I think Mickey Rooney is amazingly talented. The guy could sing, dance, play the drums, and do hilarious impressions (my personal favorite: Carmen Miranda--I laugh so hard at "Mama Yo Quiero" from Babes on Broadway, every single time!).

I've never read his autobios and don't know all that much about his personal life, though one studio dancer friend of mine who palled around with him in the late '30s confirmed that he was a bit of a sex maniac.

Posted: May 1st, 2007, 12:06 pm
by mongoII
There is no doubt that the little guy was tall in the saddle.

Posted: May 7th, 2007, 3:03 pm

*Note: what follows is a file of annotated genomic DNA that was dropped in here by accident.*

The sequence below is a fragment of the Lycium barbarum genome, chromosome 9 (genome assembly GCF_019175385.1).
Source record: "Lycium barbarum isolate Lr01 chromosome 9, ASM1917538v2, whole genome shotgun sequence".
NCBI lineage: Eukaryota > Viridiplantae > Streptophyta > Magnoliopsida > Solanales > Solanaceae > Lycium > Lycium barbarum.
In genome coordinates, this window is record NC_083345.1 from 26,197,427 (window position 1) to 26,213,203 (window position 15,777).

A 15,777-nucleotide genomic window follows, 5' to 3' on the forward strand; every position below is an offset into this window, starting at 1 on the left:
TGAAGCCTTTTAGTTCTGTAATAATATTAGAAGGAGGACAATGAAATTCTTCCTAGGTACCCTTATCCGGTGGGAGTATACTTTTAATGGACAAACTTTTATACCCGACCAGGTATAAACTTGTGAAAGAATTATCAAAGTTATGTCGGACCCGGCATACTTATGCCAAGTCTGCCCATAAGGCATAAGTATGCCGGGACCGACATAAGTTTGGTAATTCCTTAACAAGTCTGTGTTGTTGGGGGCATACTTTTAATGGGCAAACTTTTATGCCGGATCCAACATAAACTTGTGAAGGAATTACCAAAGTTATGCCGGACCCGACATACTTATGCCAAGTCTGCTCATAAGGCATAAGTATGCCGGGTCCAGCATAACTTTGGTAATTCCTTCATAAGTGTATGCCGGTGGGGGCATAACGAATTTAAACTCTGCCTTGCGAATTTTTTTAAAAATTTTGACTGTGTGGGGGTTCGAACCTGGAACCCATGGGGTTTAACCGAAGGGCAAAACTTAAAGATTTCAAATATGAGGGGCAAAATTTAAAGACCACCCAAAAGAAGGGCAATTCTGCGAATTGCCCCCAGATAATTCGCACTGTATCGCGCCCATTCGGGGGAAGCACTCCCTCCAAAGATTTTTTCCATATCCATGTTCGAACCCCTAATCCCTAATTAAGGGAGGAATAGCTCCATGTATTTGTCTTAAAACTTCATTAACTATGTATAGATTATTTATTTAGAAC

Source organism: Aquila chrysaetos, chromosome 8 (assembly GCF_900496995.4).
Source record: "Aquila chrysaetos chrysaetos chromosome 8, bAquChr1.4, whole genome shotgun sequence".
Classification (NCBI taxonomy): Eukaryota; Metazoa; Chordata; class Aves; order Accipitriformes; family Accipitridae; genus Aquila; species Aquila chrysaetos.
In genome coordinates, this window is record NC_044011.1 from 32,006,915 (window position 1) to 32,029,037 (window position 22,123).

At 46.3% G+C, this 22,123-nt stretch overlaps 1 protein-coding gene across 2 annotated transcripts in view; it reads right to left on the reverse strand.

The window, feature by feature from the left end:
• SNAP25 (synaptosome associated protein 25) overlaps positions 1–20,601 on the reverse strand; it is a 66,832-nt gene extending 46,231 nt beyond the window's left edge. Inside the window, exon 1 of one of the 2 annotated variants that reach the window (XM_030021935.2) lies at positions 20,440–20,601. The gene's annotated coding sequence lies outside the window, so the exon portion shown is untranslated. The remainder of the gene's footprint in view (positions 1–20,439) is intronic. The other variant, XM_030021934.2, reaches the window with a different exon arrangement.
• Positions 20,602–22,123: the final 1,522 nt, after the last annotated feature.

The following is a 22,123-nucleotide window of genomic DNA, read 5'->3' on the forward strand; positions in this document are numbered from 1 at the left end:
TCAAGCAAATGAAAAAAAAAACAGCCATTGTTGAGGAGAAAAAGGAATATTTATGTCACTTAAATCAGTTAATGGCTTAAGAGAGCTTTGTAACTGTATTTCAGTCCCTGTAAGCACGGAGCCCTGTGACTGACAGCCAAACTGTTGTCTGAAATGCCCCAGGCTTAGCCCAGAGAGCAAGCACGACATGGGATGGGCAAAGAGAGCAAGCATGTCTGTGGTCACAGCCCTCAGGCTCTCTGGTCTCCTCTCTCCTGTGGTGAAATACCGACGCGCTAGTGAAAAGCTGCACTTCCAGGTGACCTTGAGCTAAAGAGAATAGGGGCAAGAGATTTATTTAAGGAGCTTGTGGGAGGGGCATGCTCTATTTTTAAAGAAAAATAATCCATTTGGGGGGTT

by knitwit45
I posted this at the "other" forum, but here goes again...
I got to see Ann Miller and Mickey Rooney in "Sugar Babies" when the show came to Kansas City, MO. The two of them were irresistable. The material was ok, but get them on stage at the same time...Magic.

At one point, Ann was supposed to be "the woman in black" testifying at either her murder trial or divorce proceedings (sorry, but it WAS a long time ago). Anyway, her dress was slit up the side and her legs got a standing ovation!

She proceeded to knock "Judge" Mickey's wig off, and gasped, "Oh, Mickey, your HAIR!!!". He made it seem part of the show (perhaps it was). Anyway, they did a dance number that left us gasping and laughing and applauding for what seemed like 20 minutes.

What a memory!

Mickey causes an international incident! Pretty good for 86!

Posted: May 8th, 2007, 8:00 am
by moira finnie